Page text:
Archive for January, 2010

Searching for Religion

Thursday, January 28th, 2010 by JEL

People search for religion in many ways. They sample different neighborhood churches. They survey friends and try to find some overlap. They read books. And think. And, I guess, they also use the Internet. It’s hard to imagine looking for life meaning in the search box at Google or Yahoo!, but there are advertisers betting their dollars that some people will.

I was on Yahoo! News earlier today, poking through the news, feeling sad about Howard Zinn and J.D. Salinger, and almost randomly typed in “religion” in the box. I wasn’t interested in the natural search results, but instead, the sponsored (paid for) results. They were:

I have to admit, I wasn’t expecting clip art. The last one is very mysterious. It takes you to a site called Jesus 2020 and I’m not sure to what the year refers. The whole goal seemed to get you to click the big yellow “YES” button. I did not. The copyright belongs to “Global Media Outreach” which sounds kind of scary.

A New Religion?

Tuesday, January 26th, 2010 by JEL

Black Sabbath. Iron Maiden. Metallica. Judas Priest. Motorhead. Saxon. Do these names mean anything to you? Could you perhaps find them in your CD collection? Then you finally might have the outlet you’ve been searching for.

The UK, like the US, is currently conducting their nationwide census. Rock magazine Metal Hammer has launched a campaign encouraging devotees of the music genre to enter “heavy metal” as their religion in the census. Their Facebook fan page already has 10,000 followers. Please note the category of this post before registering any alarm.

Walking the walk

Monday, January 25th, 2010 by PJM

Yesterday the Vatican celebrated “World Communications Day.” I have to admit that I hadn’t marked it on my calendar, but I came across this article about the speech given by Pope Benedict XVI. (The speech can be found here.) Essentially, the Pope asked Catholic priests to embrace new digital technologies to reach out to a wider audience. I particularly liked this quote:

A pastoral presence in the world of digital communications, precisely because it brings us into contact with the followers of other religions, non-believers and people of every culture, requires sensitivity to those who do not believe, the disheartened and those who have a deep, unarticulated desire for enduring truth and the absolute.

The article mentions that the Pope is no slouch in maintaining on online presence. Check out the Pope2You website. The Vatican has a YouTube page, a Facebook profile, and even an iPod app.

The Christian Blockbuster

Thursday, January 21st, 2010 by JEL

Some critics are calling “The Book of Eli” a “Christian blockbuster.” In the movie, set in the aftermath of a nuclear apocalypse, Denzel Washington’s Eli has the last remaining copy of the King James Bible. The bad guy (Gary Oldman) wants the book as a means of controlling his ruthless band of marauders. Eli defends The Book (supposedly because he knows its power to bring good back to the world) by hacking, stabbing, and beheading—without remorse—anyone who gets in his way.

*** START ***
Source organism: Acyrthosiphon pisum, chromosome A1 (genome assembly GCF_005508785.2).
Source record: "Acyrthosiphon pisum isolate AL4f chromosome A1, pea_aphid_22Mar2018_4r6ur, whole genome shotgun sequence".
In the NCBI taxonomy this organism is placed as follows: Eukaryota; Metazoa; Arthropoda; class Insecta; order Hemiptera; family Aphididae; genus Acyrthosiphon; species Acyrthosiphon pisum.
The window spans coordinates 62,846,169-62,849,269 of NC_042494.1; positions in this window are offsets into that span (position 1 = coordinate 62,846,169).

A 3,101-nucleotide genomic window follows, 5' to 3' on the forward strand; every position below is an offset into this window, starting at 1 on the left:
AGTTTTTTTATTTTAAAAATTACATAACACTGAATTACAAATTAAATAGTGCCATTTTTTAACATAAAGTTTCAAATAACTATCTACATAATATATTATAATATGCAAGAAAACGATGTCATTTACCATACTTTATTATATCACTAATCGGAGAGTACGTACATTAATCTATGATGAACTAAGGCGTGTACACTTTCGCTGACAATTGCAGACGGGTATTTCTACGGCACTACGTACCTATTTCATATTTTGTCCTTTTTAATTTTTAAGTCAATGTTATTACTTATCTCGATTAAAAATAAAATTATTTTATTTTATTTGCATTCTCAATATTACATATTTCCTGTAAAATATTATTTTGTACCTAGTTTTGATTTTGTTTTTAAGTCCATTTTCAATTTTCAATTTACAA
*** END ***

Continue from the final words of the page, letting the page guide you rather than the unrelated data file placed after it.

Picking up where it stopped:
In this article, writer S.E. Cupp makes the excellent point that if Eli were portrayed as a Muslim defending the Koran with the same methods, Muslim-Americans would be outraged that the hero “acted more like a murderous jihadist than a humble servant of God.” And rightly so.

So why aren’t Christians similarly outraged? And why does Popmatters.com say, “Christians should be lining up to embrace the Hughes brothers’ brave vision.”? Seems like just another example of the message of Christianity being completely inverted by those trying to deliver it—and completely misunderstood by the recipients.

Haiti and Questions of Faith

Wednesday, January 20th, 2010 by JEL

Now that Haiti has been hit by a second substantial earthquake, this article gains in interest. As a believer on the ground in Haiti, how do you make sense of the death and destruction all around you? And just as you have barely begun to pick up the pieces of your life, why does the earth rumble and shake anew?

Thoughts (from MLK, Jr.) on MLK, Jr. Day

Monday, January 18th, 2010 by JEL

Every eighteen months or so I re-read “Letter from a Birmingham Jail.” It is thoughtful in every sense of the word. It is direct, lucid, and logical while brimming with passion. It speaks the truth to those who would rather look away. When I look at the news coverage and our politicians’ ongoing behavior and feel like the truth is dying, I re-read the “Letter.” Here are some of my favorite lines:

  • “Injustice anywhere is a threat to justice everywhere.”
  • “We know through painful experience that freedom is never voluntarily given by the oppressor; it must be demanded by the oppressed.”
  • “One may well ask: “How can you advocate breaking some laws and obeying others?” The answer lies in the fact that there are two types of laws: just and unjust. I would be the first to advocate obeying just laws. One has not only a legal but a moral responsibility to obey just laws. Conversely, one has a moral responsibility to disobey unjust laws. I would agree with St. Augustine that ‘an unjust law is no law at all.’”